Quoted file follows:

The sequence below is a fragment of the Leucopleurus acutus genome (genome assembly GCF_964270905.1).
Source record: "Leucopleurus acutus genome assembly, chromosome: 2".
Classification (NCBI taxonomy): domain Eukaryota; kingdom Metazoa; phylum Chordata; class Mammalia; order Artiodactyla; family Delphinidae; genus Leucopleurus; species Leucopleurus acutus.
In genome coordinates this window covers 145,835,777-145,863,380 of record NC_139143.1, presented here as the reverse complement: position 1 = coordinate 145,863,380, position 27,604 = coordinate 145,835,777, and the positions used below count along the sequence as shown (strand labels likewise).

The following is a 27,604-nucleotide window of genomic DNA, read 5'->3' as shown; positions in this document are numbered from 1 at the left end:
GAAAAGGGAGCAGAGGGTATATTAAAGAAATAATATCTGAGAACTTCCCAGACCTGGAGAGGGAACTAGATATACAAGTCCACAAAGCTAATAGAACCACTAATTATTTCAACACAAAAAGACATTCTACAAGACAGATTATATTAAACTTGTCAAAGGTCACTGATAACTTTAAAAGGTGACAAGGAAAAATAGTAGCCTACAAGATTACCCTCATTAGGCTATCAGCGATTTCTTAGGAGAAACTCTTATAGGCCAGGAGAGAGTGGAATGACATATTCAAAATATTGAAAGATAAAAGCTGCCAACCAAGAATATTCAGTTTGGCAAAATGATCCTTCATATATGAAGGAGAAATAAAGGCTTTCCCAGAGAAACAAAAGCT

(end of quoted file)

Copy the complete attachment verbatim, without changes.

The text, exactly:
The sequence below is a fragment of the Leucopleurus acutus genome (genome assembly GCF_964270905.1).
Source record: "Leucopleurus acutus genome assembly, chromosome: 2".
Classification (NCBI taxonomy): domain Eukaryota; kingdom Metazoa; phylum Chordata; class Mammalia; order Artiodactyla; family Delphinidae; genus Leucopleurus; species Leucopleurus acutus.
In genome coordinates this window covers 145,835,777-145,863,380 of record NC_139143.1, presented here as the reverse complement: position 1 = coordinate 145,863,380, position 27,604 = coordinate 145,835,777, and the positions used below count along the sequence as shown (strand labels likewise).

The following is a 27,604-nucleotide window of genomic DNA, read 5'->3' as shown; positions in this document are numbered from 1 at the left end:
GAAAAGGGAGCAGAGGGTATATTAAAGAAATAATATCTGAGAACTTCCCAGACCTGGAGAGGGAACTAGATATACAAGTCCACAAAGCTAATAGAACCACTAATTATTTCAACACAAAAAGACATTCTACAAGACAGATTATATTAAACTTGTCAAAGGTCACTGATAACTTTAAAAGGTGACAAGGAAAAATAGTAGCCTACAAGATTACCCTCATTAGGCTATCAGCGATTTCTTAGGAGAAACTCTTATAGGCCAGGAGAGAGTGGAATGACATATTCAAAATATTGAAAGATAAAAGCTGCCAACCAAGAATATTCAGTTTGGCAAAATGATCCTTCATATATGAAGGAGAAATAAAGGCTTTCCCAGAGAAACAAAAGCT